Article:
New video has been released showing ISIS thugs smashing ancient artifacts in Iraq — some dating back more than 2,000 years — with sledgehammers as they attempt to destroy the “idols and gods” worshiped by people “instead of Allah.”
Posted on social media accounts affiliated with the Islamic State, the footage shows several large statues inside a museum in the northern city of Mosul being toppled and shattered to pieces.
A group of bearded men can be seen bashing the cherished antiquities with sledgehammers before they move on to a nearby archaeological site.
“Oh Muslims, these artifacts that are behind me were idols and gods worshiped by people who lived centuries ago instead of Allah,” a bearded man tells the camera as he stands in front of the pulverized remains of a winged-bull Assyrian protective deity dating back to the 7th century BC.
“The so-called Assyrians and Akkadians and others looked to gods for war, agriculture and rain to whom they offered sacrifices,” he adds, describing groups that had lived in Mesopotamia — what is now Iraq, eastern Syria and southern Turkey — for more than 5,000 years.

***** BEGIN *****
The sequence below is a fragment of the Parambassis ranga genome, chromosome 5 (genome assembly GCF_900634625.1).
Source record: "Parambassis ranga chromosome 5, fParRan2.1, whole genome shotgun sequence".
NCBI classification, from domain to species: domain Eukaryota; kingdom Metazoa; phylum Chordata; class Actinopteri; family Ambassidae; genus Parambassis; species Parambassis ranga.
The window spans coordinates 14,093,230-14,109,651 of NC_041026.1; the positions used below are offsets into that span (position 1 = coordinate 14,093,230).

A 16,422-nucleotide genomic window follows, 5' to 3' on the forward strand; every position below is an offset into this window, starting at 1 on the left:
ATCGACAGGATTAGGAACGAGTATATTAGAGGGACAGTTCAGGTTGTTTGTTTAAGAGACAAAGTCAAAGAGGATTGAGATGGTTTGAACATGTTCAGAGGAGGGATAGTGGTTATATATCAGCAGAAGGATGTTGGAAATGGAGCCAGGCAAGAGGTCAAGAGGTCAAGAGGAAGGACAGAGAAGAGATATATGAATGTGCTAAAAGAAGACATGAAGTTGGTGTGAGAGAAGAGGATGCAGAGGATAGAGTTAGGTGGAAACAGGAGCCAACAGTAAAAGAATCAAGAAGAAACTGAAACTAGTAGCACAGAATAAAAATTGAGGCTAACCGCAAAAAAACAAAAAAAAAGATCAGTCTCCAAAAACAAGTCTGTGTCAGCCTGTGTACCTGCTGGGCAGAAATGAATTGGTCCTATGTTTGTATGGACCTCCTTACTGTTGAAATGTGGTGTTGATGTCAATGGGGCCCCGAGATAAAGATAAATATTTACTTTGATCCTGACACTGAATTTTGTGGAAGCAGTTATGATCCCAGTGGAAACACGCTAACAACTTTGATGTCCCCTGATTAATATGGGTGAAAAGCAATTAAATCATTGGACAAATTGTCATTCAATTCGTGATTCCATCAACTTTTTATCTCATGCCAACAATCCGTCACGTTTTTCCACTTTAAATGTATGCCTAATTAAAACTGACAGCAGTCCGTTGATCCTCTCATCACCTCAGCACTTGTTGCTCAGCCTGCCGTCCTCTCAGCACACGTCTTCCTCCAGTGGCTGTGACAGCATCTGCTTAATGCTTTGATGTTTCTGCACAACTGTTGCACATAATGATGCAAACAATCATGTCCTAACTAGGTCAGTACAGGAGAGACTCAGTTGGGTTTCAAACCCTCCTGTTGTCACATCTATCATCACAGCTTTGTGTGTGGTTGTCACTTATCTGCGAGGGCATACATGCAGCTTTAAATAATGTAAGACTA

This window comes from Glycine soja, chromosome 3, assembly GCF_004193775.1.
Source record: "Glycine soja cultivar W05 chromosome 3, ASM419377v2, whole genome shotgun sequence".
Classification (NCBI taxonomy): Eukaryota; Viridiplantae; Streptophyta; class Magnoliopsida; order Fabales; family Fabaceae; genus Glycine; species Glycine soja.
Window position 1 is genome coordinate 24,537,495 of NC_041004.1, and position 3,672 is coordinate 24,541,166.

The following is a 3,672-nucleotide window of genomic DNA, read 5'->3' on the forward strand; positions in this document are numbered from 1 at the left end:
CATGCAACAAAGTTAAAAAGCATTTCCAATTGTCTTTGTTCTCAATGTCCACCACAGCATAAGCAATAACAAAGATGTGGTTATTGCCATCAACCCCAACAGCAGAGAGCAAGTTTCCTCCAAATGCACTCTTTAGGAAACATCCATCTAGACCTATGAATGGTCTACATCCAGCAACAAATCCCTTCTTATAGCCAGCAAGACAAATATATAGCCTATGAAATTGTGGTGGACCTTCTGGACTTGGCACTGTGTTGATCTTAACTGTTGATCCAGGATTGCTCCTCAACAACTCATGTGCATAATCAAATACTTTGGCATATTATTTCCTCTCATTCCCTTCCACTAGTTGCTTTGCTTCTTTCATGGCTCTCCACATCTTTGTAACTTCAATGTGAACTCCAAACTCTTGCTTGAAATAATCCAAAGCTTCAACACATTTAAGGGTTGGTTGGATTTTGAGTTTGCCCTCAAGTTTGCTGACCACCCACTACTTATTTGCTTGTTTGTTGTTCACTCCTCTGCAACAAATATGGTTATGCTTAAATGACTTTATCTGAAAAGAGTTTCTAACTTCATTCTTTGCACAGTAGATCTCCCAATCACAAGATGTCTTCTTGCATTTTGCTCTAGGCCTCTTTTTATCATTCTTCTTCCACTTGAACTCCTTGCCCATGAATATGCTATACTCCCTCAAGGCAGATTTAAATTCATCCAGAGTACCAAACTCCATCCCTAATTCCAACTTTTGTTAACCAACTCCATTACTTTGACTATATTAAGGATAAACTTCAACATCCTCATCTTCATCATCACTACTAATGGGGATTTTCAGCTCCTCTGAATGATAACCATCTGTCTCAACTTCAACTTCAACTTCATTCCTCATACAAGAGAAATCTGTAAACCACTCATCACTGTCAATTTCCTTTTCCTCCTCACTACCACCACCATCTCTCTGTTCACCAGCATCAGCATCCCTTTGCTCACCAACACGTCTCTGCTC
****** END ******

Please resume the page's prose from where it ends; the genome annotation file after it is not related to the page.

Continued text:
“Our Prophet ordered us to remove all these statues as his followers did when they conquered nations,” the man concludes.
Some of the ISIS savages can even be seen using jackhammers and power tools to brazenly chip away at the cherished antiquities.
The five-minute video depicted the logo of the Islamic State and was posted on a Twitter account used by the terror group.
The Mosul Museum housed extensive art collections which covered the entire range of civilization in the region, including sculptures from royal cities in northern Iraq such as Nimrud, Nineveh, and Hatra, according to the Metropolitan Museum of Art.
The Met — which also displays ancient and Islamic relics from the Middle East — strongly condemned the ISIS video on Thursday, calling it an “act of catastrophic destruction to one of the most important museums in the Middle East.”
“This mindless attack on great art, on history, and on human understanding constitutes a tragic assault not only on the Mosul Museum, but on our universal commitment to use art to unite people and promote human understanding,” a statement read. “Such wanton brutality must stop, before all vestiges of the ancient world are obliterated.”
Mosul’s surrounding province of Nineveh was recently overrun by ISIS savages after Iraqi security forces crumbled during a blitz last June. The region is home to nearly 1,800 of Iraq’s 12,000 registered archaeological sites.
Islamic State militants currently control four ancient cities across Iraq — Ninevah, Kalhu, Dur Sharrukin and Ashur — which were at different times the capital of the mighty Assyrian Empire.
The demolition of artifacts comes as ISIS continues to target a number of shrines, including Muslim holy sites, as they eradicate what they believe is heresy. They have also reportedly sold a number of ancient artifacts on the black market in order to finance their campaign.